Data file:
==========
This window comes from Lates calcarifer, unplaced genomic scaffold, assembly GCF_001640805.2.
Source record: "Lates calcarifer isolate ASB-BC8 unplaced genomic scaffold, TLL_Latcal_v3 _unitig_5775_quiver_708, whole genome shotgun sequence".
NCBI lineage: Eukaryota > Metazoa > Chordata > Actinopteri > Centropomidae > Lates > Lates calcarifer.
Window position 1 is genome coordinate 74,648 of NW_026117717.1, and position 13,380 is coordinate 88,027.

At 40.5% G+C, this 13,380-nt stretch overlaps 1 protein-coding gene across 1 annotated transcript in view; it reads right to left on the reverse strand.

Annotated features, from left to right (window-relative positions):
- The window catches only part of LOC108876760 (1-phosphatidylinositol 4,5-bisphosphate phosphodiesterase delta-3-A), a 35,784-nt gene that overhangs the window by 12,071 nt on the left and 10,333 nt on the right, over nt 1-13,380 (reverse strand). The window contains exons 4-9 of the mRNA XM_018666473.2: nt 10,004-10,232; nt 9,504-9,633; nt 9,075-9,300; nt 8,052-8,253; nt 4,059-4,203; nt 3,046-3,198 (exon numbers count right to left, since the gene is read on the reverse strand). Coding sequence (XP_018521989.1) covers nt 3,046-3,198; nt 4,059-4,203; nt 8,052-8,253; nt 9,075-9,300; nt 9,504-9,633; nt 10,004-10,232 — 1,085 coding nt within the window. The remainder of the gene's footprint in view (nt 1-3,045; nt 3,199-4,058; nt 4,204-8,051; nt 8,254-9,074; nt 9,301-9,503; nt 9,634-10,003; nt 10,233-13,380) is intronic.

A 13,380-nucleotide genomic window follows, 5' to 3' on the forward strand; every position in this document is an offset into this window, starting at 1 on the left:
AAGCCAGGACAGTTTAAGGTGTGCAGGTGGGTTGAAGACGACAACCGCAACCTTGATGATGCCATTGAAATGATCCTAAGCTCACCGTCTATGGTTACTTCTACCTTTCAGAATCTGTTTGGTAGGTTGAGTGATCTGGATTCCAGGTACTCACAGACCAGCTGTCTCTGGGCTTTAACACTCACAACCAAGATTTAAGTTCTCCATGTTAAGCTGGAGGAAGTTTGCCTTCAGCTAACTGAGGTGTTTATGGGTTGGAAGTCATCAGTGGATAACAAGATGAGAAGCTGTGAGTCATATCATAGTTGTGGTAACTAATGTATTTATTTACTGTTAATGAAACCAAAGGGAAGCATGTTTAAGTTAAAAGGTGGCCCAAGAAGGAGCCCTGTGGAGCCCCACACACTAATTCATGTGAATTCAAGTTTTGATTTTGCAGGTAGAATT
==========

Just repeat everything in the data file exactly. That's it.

This window comes from Lates calcarifer, unplaced genomic scaffold, assembly GCF_001640805.2.
Source record: "Lates calcarifer isolate ASB-BC8 unplaced genomic scaffold, TLL_Latcal_v3 _unitig_5775_quiver_708, whole genome shotgun sequence".
NCBI lineage: Eukaryota > Metazoa > Chordata > Actinopteri > Centropomidae > Lates > Lates calcarifer.
Window position 1 is genome coordinate 74,648 of NW_026117717.1, and position 13,380 is coordinate 88,027.

At 40.5% G+C, this 13,380-nt stretch overlaps 1 protein-coding gene across 1 annotated transcript in view; it reads right to left on the reverse strand.

Annotated features, from left to right (window-relative positions):
- The window catches only part of LOC108876760 (1-phosphatidylinositol 4,5-bisphosphate phosphodiesterase delta-3-A), a 35,784-nt gene that overhangs the window by 12,071 nt on the left and 10,333 nt on the right, over nt 1-13,380 (reverse strand). The window contains exons 4-9 of the mRNA XM_018666473.2: nt 10,004-10,232; nt 9,504-9,633; nt 9,075-9,300; nt 8,052-8,253; nt 4,059-4,203; nt 3,046-3,198 (exon numbers count right to left, since the gene is read on the reverse strand). Coding sequence (XP_018521989.1) covers nt 3,046-3,198; nt 4,059-4,203; nt 8,052-8,253; nt 9,075-9,300; nt 9,504-9,633; nt 10,004-10,232 — 1,085 coding nt within the window. The remainder of the gene's footprint in view (nt 1-3,045; nt 3,199-4,058; nt 4,204-8,051; nt 8,254-9,074; nt 9,301-9,503; nt 9,634-10,003; nt 10,233-13,380) is intronic.

A 13,380-nucleotide genomic window follows, 5' to 3' on the forward strand; every position in this document is an offset into this window, starting at 1 on the left:
AAGCCAGGACAGTTTAAGGTGTGCAGGTGGGTTGAAGACGACAACCGCAACCTTGATGATGCCATTGAAATGATCCTAAGCTCACCGTCTATGGTTACTTCTACCTTTCAGAATCTGTTTGGTAGGTTGAGTGATCTGGATTCCAGGTACTCACAGACCAGCTGTCTCTGGGCTTTAACACTCACAACCAAGATTTAAGTTCTCCATGTTAAGCTGGAGGAAGTTTGCCTTCAGCTAACTGAGGTGTTTATGGGTTGGAAGTCATCAGTGGATAACAAGATGAGAAGCTGTGAGTCATATCATAGTTGTGGTAACTAATGTATTTATTTACTGTTAATGAAACCAAAGGGAAGCATGTTTAAGTTAAAAGGTGGCCCAAGAAGGAGCCCTGTGGAGCCCCACACACTAATTCATGTGAATTCAAGTTTTGATTTTGCAGGTAGAATT